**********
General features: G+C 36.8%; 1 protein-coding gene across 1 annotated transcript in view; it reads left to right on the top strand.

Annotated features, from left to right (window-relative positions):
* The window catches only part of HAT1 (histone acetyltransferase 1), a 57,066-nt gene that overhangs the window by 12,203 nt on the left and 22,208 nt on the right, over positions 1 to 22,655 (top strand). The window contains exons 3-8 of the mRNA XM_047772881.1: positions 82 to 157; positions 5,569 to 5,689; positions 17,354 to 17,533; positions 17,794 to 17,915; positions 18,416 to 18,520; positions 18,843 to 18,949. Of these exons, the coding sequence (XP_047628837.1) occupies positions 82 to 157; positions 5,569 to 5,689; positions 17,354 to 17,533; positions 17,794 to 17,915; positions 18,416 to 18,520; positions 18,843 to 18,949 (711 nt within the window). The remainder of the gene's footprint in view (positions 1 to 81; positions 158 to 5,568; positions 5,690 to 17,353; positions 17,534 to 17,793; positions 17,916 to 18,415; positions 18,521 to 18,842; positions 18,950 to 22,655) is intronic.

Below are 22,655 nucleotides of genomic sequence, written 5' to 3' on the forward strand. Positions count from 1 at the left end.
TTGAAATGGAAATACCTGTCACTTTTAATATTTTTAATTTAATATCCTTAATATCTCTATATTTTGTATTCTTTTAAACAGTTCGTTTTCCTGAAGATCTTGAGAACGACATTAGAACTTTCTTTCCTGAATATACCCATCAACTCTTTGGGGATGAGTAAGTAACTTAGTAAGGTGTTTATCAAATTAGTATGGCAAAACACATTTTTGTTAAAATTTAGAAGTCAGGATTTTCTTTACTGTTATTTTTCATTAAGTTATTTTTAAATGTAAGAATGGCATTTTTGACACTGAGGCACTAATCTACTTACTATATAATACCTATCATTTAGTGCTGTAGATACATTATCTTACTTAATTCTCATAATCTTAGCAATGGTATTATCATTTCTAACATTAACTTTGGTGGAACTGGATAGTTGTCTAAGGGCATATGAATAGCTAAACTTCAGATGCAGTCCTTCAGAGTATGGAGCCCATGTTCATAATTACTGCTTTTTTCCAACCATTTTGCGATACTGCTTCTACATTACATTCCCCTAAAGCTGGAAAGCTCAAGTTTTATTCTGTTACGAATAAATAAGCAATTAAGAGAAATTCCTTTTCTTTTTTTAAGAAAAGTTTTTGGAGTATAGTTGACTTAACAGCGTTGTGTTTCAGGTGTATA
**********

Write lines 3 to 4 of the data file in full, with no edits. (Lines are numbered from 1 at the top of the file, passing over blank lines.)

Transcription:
* The window catches only part of HAT1 (histone acetyltransferase 1), a 57,066-nt gene that overhangs the window by 12,203 nt on the left and 22,208 nt on the right, over positions 1 to 22,655 (top strand). The window contains exons 3-8 of the mRNA XM_047772881.1: positions 82 to 157; positions 5,569 to 5,689; positions 17,354 to 17,533; positions 17,794 to 17,915; positions 18,416 to 18,520; positions 18,843 to 18,949. Of these exons, the coding sequence (XP_047628837.1) occupies positions 82 to 157; positions 5,569 to 5,689; positions 17,354 to 17,533; positions 17,794 to 17,915; positions 18,416 to 18,520; positions 18,843 to 18,949 (711 nt within the window). The remainder of the gene's footprint in view (positions 1 to 81; positions 158 to 5,568; positions 5,690 to 17,353; positions 17,534 to 17,793; positions 17,916 to 18,415; positions 18,521 to 18,842; positions 18,950 to 22,655) is intronic.

Below are 22,655 nucleotides of genomic sequence, written 5' to 3' on the forward strand. Positions count from 1 at the left end.